According to the United Nations, the world population is expected to hit 10.1 billion by 2100, reaching 9.3 billion by the middle of the century. However, most of this growth will not be taking place in developed countries, instead it will be predominantly taking place in developing nations. The population of low-fertility countries, such as Europe and China, will decline by 20%, whereas middle-fertility countries, such as the United States, Mexico, and India, will increase by just 26%. The problem, however, is the population of high-fertility countries, mostly residing in sub-Saharan Africa, is expected to triple. The United Nations does say that this unstable growth is expected to decline, should the use of family planning services and and contraceptives become more widespread in those countries. Should this not happen, their population will continue to increase five or ten fold by the end of the century.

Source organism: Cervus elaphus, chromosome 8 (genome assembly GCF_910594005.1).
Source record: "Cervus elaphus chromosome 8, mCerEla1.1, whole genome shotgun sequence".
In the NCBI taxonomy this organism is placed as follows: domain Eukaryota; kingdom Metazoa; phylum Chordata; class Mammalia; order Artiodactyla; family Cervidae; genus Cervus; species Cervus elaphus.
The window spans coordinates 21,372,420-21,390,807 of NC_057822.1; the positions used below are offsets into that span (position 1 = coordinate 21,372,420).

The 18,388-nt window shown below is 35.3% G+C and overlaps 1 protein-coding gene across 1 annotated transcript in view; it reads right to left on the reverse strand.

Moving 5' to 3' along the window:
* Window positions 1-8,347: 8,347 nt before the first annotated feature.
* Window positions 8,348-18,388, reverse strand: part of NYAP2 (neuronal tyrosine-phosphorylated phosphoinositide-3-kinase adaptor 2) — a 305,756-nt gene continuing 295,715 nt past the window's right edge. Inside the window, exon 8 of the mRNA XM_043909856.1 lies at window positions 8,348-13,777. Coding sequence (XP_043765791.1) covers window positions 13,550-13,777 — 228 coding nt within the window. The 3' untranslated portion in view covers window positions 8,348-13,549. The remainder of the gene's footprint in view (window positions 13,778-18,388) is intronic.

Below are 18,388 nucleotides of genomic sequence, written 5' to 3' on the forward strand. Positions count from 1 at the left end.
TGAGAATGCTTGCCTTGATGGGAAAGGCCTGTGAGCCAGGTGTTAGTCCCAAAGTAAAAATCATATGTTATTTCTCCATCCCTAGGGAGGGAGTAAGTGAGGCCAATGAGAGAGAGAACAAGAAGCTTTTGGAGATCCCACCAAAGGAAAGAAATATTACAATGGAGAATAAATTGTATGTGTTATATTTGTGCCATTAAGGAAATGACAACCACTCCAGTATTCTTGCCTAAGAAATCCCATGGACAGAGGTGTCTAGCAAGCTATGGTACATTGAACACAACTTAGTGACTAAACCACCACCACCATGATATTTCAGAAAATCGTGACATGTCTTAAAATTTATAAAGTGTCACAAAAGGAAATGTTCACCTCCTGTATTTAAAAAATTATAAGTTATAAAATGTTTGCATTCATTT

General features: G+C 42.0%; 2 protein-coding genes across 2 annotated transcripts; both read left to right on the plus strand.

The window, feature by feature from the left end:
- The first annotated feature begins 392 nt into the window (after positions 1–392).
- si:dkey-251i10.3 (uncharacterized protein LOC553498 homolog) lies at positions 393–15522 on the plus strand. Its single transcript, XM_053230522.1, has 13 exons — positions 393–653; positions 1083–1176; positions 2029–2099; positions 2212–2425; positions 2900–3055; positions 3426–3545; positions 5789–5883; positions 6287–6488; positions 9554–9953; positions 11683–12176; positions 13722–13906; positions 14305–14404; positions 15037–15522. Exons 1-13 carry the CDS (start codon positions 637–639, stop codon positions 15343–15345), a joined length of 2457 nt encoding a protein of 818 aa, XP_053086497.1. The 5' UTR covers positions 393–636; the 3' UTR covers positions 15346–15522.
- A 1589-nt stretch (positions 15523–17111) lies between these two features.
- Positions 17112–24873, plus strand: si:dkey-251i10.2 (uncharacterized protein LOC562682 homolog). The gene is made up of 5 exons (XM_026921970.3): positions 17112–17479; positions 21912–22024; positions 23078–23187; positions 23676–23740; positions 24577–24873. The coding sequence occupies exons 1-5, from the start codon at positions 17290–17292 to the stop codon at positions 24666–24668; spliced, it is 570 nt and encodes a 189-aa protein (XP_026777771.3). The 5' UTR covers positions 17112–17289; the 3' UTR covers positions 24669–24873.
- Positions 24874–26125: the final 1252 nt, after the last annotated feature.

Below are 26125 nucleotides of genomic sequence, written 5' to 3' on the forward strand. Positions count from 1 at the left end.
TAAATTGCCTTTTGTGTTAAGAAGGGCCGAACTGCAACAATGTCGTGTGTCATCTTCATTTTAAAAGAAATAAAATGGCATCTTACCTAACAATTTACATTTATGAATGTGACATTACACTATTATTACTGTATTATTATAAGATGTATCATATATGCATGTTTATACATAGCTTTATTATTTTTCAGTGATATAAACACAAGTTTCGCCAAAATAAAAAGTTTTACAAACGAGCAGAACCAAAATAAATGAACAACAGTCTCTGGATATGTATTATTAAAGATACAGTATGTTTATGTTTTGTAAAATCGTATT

These numbers are alarming, but we should keep in mind that the world population could become stable if countries more urgently collaborated on ways to give family planning resources to impoverished people. Even the Jadelle implant’s effectiveness is being disputed, since some studies show it does not protect from HIV/AIDS while others suggest otherwise. The UN strongly advises those who use it to continue using condoms as well to better protect against STDs. Since this leaves many African women to chose between elevated health risks and pregnancies or